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Meningococcal warnings issued after Florida outbreak

An outbreak of meningococcal disease has led health officials to issue warnings across Florida.

The Florida Department of Health in Duval, Clay, St. Johns and other counties said the rare but potentially devastating disease is treatable and preventable. Getting vaccinated is the best way to protect against the disease, they said.

The number of cases identified in Florida in 2022 surpasses the five-year average, according to an advisory from the Florida Department of Health.

Lisa Rogers, with the state Health Department in Clay County, said no cases have been reported there, but she said people should take the threat seriously.

Duval County said it has no information about cases and referred questions to the state Health Department.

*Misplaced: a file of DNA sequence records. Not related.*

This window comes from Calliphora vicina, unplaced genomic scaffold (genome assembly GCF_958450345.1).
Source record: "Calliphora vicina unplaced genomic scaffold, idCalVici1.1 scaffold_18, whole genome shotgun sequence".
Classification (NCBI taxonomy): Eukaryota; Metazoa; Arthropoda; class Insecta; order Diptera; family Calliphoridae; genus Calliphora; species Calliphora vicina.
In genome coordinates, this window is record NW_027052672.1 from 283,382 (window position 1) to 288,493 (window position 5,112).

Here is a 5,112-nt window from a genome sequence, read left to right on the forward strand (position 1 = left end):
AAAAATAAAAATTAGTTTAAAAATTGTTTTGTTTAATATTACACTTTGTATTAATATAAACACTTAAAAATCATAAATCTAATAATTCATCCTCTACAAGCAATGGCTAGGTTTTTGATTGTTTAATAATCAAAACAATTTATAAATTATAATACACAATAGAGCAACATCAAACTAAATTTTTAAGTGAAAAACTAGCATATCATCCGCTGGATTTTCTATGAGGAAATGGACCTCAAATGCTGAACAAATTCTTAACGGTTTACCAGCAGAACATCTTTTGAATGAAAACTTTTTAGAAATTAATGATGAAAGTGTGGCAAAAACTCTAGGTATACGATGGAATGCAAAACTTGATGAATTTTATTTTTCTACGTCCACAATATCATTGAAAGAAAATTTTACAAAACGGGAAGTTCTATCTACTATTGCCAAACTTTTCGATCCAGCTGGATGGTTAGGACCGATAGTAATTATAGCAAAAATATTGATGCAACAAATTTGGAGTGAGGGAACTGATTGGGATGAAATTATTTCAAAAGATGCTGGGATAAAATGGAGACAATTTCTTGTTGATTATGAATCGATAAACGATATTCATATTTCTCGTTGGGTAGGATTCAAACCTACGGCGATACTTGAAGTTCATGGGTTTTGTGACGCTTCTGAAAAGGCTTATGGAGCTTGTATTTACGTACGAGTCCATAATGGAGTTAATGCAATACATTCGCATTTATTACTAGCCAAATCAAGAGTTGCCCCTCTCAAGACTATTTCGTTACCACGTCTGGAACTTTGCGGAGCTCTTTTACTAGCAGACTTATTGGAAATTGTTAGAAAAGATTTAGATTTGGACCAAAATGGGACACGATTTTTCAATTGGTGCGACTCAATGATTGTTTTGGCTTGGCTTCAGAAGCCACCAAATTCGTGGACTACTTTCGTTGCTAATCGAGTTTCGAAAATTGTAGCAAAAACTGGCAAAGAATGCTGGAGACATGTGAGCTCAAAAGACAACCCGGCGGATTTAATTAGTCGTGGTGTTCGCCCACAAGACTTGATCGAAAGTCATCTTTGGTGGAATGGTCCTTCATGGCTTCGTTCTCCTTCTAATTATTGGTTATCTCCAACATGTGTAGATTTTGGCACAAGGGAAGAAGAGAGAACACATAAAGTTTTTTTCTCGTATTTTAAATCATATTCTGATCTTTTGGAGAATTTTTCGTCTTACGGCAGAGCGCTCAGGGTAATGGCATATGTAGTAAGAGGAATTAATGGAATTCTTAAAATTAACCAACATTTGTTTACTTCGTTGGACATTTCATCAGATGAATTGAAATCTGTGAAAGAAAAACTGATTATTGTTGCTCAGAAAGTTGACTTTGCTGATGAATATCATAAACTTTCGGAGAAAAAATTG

The disease is caused by the bacteria Neisseria meningitidis. Early symptoms include fever, headache, stiff neck, nausea, vomiting, light sensitivity, confusion and rash.

Severe cases can be deadly and include infections of the lining of the brain and spinal cord (meningitis) and bloodstream, according to the national Centers for Disease Control and Prevention.

The bacteria are not as contagious as germs that cause the common cold or flu. People do not catch the bacteria through casual contact or by breathing air where someone with meningococcal disease has been. It requires close contact over a period of time, or direct contact such as kissing or sharing drinks.

The Health Department said the following groups should consider vaccination with a meningococcal conjugate vaccine — or MenACWY — during this outbreak:

  • College and university students.
  • Immunocompromised individuals.
  • People living with HIV.
  • Men who have sex with men.
  • People in any groups listed above who received their MenACWY vaccine more than 5 years ago.

State epidemiologists are investigating each case as well as contacting people with potential or direct exposure to known cases to provide them with information and treatment options.
For more information about meningococcal disease, go to the CDC website or the FDOH website.